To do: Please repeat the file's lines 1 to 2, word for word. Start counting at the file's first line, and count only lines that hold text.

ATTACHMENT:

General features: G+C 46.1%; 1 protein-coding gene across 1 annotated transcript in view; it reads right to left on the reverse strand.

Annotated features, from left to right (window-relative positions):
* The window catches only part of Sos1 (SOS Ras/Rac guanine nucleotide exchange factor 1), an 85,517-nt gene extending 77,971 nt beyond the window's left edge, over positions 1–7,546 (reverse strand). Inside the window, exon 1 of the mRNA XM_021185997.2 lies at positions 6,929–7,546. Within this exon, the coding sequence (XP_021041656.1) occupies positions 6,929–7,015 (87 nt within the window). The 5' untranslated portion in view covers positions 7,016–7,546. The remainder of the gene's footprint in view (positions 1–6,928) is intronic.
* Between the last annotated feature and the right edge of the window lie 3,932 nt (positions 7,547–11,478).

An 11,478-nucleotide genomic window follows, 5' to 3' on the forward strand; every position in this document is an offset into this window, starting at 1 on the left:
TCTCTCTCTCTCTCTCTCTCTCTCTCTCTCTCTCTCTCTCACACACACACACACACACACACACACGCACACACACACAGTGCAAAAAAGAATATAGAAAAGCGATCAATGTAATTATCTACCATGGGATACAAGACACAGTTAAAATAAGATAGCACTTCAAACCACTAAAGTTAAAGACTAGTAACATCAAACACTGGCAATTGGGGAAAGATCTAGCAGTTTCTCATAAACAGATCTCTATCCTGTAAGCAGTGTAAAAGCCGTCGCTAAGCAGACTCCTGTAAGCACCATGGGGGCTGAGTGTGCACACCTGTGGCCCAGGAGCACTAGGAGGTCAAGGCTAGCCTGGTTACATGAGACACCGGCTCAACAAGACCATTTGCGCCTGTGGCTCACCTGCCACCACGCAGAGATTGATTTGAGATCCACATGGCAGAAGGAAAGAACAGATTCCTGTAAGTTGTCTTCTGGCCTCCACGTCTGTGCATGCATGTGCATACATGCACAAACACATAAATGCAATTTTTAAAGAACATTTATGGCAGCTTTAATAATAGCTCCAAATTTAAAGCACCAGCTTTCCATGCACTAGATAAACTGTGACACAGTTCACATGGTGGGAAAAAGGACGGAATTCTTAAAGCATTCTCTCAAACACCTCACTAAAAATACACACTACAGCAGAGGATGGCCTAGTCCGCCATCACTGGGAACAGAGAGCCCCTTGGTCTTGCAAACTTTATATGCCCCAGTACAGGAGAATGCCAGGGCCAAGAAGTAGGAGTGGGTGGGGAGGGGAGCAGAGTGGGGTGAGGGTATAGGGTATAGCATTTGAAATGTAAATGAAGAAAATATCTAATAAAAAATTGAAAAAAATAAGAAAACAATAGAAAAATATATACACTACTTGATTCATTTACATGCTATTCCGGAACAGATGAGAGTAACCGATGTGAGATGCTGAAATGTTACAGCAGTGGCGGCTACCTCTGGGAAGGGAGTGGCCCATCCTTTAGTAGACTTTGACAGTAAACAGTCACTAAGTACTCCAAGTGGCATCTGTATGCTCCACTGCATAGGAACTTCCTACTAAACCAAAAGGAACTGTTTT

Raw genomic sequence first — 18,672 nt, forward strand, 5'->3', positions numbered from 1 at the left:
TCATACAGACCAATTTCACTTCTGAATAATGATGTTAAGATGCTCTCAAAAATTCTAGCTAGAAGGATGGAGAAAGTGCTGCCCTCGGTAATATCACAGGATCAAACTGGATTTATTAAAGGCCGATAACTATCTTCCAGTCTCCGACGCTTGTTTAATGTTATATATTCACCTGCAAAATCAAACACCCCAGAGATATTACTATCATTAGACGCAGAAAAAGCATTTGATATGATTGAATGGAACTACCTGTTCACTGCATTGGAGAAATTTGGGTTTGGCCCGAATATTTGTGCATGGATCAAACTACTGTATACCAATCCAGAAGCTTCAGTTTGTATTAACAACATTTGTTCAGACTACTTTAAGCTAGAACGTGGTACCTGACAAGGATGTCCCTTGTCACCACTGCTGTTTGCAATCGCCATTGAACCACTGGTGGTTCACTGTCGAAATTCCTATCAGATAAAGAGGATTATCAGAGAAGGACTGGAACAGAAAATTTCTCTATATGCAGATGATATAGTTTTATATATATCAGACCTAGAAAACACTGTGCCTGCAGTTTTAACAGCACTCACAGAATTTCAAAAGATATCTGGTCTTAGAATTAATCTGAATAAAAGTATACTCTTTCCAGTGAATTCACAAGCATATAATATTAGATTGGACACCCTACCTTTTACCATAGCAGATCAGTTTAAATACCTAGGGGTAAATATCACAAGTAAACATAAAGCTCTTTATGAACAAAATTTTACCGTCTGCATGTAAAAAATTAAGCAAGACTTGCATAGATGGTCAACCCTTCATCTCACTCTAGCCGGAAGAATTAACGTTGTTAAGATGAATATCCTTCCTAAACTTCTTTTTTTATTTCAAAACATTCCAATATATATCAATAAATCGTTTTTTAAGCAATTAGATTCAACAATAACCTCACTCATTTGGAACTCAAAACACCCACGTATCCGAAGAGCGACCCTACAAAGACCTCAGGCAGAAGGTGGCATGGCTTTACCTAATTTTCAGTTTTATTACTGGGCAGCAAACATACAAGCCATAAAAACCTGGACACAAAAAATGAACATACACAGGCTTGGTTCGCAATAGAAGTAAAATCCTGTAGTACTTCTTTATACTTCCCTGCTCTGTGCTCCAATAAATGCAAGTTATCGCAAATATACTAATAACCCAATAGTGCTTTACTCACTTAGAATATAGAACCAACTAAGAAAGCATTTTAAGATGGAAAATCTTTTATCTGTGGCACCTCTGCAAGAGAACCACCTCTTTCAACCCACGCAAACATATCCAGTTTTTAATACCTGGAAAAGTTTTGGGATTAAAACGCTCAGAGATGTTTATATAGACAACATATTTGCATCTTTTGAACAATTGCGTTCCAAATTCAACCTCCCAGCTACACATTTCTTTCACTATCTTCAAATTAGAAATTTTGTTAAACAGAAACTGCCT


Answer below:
General features: G+C 46.1%; 1 protein-coding gene across 1 annotated transcript in view; it reads right to left on the reverse strand.

Annotated features, from left to right (window-relative positions):